From Our Bureau
10TH JULY 2020
The Corona Virus (COVID-19) pandemic situation remained grim globally, with the confirmed cases across the world soaring to 1,21,02,328 and the death toll reaching 5,51,046 in the 216 affected countries and territories, according to the latest update from the World Health Organization (WHO).
Globally, American region continued to be the worst-hit with 62,64,626 confirmed cases and 2,76,370 deaths. Europe came next with 28,68,080 confirmed cases and 2,02,341 deaths. Eastern Mediterranean region reported 12,38,779 confirmed cases and 29,690 deaths.
South-East Asia region’s tally stood at 10,65,093 confirmed cases and 27,382 deaths. African region registered 4,28,051 confirmed cases and 7,733 deaths. Western Pacific region recorded 2,36,958 confirmed cases and 7,517 deaths. WHO Risk Assessment at global level remained very high.
WHO Director-General Dr Tedros Adhanom Ghebreyesus acknowledged how civil society has played a critical role in responding to this pandemic by highlighting the needs of the most vulnerable, fighting for an equitable response, and holding decision-makers to account, in his address to a webinar on “civil society engagement in COVID-19 response at national and local levels,” organised by WHO’s Health Partnerships department.
The burden of COVID-19 is overwhelming fragile health systems in Africa, although the accelerating trend of increasing cases is not uniformly distributed across the region. WHO Regional Director for Africa, Dr Matshidiso Moeti emphasized that “if countries continue to strengthen key public health measures such as testing, tracing contacts and isolating cases, we can slow down the spread of the virus to a manageable level.”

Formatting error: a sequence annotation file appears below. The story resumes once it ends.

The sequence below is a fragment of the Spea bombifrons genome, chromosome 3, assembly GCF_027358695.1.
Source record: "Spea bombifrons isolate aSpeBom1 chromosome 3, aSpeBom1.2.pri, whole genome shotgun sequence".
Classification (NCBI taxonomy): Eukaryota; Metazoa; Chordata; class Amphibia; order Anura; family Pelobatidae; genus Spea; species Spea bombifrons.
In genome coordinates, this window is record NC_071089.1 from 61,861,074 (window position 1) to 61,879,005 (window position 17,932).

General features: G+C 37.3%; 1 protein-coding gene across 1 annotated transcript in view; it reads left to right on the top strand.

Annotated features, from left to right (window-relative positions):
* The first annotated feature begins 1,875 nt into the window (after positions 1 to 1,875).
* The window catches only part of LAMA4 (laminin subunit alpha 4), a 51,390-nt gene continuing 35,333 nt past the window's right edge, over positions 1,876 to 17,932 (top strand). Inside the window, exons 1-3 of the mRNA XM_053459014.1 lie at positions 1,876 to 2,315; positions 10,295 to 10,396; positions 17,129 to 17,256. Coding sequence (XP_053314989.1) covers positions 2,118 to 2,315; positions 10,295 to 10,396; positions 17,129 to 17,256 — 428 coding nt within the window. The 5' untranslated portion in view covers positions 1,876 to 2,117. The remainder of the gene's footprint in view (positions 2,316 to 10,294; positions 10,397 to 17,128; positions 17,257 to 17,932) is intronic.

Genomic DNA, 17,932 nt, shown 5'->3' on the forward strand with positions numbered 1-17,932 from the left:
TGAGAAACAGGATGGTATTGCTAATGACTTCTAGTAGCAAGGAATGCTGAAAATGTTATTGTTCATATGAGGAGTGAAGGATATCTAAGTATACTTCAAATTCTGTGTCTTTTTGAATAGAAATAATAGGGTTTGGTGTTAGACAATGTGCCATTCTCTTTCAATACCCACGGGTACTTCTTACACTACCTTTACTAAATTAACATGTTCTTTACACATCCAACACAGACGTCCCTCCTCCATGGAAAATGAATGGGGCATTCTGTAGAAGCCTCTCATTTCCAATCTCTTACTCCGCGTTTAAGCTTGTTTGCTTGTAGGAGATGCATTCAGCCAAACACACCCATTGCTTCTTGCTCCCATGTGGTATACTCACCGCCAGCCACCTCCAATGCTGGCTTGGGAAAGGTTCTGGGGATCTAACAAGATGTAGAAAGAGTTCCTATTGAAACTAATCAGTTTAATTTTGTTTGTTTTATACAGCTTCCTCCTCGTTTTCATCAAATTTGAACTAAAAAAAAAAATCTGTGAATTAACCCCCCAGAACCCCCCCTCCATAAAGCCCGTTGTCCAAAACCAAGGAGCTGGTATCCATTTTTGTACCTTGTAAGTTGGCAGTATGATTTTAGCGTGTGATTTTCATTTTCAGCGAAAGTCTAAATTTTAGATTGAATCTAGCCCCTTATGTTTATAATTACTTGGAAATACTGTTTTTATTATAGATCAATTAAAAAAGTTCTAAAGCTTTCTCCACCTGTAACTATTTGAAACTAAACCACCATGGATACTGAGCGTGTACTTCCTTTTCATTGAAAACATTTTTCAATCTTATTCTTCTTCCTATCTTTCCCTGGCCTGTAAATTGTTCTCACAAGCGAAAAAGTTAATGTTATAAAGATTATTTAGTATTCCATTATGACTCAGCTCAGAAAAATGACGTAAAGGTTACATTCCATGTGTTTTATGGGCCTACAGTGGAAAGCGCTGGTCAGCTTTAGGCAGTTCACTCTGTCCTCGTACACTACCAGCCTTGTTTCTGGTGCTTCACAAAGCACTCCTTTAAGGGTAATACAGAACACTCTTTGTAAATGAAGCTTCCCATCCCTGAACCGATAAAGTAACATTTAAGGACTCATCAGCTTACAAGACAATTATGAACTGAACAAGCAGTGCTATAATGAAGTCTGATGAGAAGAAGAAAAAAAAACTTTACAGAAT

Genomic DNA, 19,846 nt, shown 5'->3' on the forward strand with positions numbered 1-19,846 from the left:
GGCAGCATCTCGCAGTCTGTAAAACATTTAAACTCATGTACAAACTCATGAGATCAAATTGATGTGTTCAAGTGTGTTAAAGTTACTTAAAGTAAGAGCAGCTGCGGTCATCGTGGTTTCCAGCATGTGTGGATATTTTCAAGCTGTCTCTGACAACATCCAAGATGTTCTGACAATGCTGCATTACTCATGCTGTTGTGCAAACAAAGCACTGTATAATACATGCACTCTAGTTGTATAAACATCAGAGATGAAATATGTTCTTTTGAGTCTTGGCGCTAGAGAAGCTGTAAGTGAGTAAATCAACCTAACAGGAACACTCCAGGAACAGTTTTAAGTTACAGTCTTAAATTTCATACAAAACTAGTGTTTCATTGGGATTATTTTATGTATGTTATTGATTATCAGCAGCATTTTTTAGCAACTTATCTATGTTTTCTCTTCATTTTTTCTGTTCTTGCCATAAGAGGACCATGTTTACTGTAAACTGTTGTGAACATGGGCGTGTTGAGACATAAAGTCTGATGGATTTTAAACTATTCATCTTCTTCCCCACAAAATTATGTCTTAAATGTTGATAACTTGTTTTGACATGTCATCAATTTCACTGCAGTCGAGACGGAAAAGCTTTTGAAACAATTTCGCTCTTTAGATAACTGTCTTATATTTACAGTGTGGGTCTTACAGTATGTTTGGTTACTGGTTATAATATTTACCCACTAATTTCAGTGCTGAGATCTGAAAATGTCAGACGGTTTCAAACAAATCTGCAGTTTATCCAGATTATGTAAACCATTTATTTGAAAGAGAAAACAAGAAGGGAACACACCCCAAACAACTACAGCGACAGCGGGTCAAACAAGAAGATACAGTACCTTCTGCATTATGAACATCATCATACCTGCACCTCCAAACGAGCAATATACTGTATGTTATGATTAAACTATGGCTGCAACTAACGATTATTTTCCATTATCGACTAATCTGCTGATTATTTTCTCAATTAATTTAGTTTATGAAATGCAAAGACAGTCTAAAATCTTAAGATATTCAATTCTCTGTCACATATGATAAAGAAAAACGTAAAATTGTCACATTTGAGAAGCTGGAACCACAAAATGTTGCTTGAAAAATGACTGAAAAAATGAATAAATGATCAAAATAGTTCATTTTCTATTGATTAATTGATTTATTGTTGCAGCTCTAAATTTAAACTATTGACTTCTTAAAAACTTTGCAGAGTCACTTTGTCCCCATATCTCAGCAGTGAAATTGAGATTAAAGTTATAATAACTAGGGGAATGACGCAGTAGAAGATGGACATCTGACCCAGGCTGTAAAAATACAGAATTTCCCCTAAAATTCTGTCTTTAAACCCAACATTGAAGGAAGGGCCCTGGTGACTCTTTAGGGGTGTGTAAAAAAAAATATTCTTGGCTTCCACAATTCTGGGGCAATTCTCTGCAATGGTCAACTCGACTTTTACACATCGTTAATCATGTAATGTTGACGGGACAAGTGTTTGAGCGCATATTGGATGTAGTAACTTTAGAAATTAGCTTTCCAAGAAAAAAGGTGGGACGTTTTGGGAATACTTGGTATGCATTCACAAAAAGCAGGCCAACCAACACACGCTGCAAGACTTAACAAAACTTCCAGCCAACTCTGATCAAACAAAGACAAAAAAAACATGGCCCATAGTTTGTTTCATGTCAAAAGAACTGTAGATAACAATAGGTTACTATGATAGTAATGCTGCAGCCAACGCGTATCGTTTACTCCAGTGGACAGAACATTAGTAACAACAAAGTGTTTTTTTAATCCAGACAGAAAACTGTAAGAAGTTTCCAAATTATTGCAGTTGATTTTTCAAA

WHO Regional Director for Europe, Dr. Hans Henri P. Kluge urged countries to stand firm and stay focused on what we know works to hold the virus at bay; step in swiftly at the first sign of local surges; and sign up to be part of a new culture of health during the summer months.
At the media briefing, Director-General Dr Tedros said “Today the world recorded 12 million cases of COVID-19. In the last six weeks, cases have more than doubled. Across all walks of life, we are all being tested to the limit. For those in poverty, with little or no access to quality health services, it’s not only COVID-19 that threatens lives and livelihoods.”
“Other diseases like measles, polio and malaria all thrive when immunization is paused and supply chains for medical supplies are interrupted. WHO continues to work with partners to ensure that the poorest and most marginalized are prioritized. That means restarting routine immunization and ensuring that medical supplies reach health workers across the world.
“There’s a lot of work still to be done. From countries where there is exponential growth, to places that are loosening restrictions and now starting to see cases rise. We need leadership, community participation and collective solidarity. Only aggressive action combined with national unity and global solidarity can turn this pandemic around.